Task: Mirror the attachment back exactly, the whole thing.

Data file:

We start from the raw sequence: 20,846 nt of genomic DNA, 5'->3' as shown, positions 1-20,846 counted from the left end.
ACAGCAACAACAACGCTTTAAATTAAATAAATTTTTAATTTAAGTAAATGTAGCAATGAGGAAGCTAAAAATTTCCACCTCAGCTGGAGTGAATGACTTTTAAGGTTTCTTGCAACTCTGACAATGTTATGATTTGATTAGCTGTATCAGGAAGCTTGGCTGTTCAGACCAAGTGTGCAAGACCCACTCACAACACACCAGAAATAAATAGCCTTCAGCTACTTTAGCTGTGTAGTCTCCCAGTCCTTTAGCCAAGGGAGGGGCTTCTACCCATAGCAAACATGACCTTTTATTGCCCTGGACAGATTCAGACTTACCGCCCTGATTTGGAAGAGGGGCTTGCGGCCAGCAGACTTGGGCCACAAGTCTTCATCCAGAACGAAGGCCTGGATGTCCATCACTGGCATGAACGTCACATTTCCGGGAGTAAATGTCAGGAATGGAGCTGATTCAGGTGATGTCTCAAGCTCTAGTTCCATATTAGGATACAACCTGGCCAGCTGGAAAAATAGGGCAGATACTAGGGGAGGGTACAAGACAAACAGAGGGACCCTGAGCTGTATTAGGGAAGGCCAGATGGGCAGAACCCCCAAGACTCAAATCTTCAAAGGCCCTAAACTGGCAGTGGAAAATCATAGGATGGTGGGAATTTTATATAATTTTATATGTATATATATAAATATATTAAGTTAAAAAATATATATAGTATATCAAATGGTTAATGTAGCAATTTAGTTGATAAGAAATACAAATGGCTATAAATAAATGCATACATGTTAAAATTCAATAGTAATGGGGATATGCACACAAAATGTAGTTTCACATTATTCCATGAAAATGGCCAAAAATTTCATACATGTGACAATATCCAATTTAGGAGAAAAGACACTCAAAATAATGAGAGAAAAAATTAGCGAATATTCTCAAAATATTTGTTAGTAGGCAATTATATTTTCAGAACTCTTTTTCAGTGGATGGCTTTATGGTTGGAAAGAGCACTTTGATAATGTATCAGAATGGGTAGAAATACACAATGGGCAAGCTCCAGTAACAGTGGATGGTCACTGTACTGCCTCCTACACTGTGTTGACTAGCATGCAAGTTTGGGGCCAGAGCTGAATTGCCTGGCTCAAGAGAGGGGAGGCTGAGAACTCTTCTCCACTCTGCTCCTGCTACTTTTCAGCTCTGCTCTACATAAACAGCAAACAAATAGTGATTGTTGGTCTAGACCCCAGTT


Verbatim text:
We start from the raw sequence: 20,846 nt of genomic DNA, 5'->3' as shown, positions 1-20,846 counted from the left end.
ACAGCAACAACAACGCTTTAAATTAAATAAATTTTTAATTTAAGTAAATGTAGCAATGAGGAAGCTAAAAATTTCCACCTCAGCTGGAGTGAATGACTTTTAAGGTTTCTTGCAACTCTGACAATGTTATGATTTGATTAGCTGTATCAGGAAGCTTGGCTGTTCAGACCAAGTGTGCAAGACCCACTCACAACACACCAGAAATAAATAGCCTTCAGCTACTTTAGCTGTGTAGTCTCCCAGTCCTTTAGCCAAGGGAGGGGCTTCTACCCATAGCAAACATGACCTTTTATTGCCCTGGACAGATTCAGACTTACCGCCCTGATTTGGAAGAGGGGCTTGCGGCCAGCAGACTTGGGCCACAAGTCTTCATCCAGAACGAAGGCCTGGATGTCCATCACTGGCATGAACGTCACATTTCCGGGAGTAAATGTCAGGAATGGAGCTGATTCAGGTGATGTCTCAAGCTCTAGTTCCATATTAGGATACAACCTGGCCAGCTGGAAAAATAGGGCAGATACTAGGGGAGGGTACAAGACAAACAGAGGGACCCTGAGCTGTATTAGGGAAGGCCAGATGGGCAGAACCCCCAAGACTCAAATCTTCAAAGGCCCTAAACTGGCAGTGGAAAATCATAGGATGGTGGGAATTTTATATAATTTTATATGTATATATATAAATATATTAAGTTAAAAAATATATATAGTATATCAAATGGTTAATGTAGCAATTTAGTTGATAAGAAATACAAATGGCTATAAATAAATGCATACATGTTAAAATTCAATAGTAATGGGGATATGCACACAAAATGTAGTTTCACATTATTCCATGAAAATGGCCAAAAATTTCATACATGTGACAATATCCAATTTAGGAGAAAAGACACTCAAAATAATGAGAGAAAAAATTAGCGAATATTCTCAAAATATTTGTTAGTAGGCAATTATATTTTCAGAACTCTTTTTCAGTGGATGGCTTTATGGTTGGAAAGAGCACTTTGATAATGTATCAGAATGGGTAGAAATACACAATGGGCAAGCTCCAGTAACAGTGGATGGTCACTGTACTGCCTCCTACACTGTGTTGACTAGCATGCAAGTTTGGGGCCAGAGCTGAATTGCCTGGCTCAAGAGAGGGGAGGCTGAGAACTCTTCTCCACTCTGCTCCTGCTACTTTTCAGCTCTGCTCTACATAAACAGCAAACAAATAGTGATTGTTGGTCTAGACCCCAGTT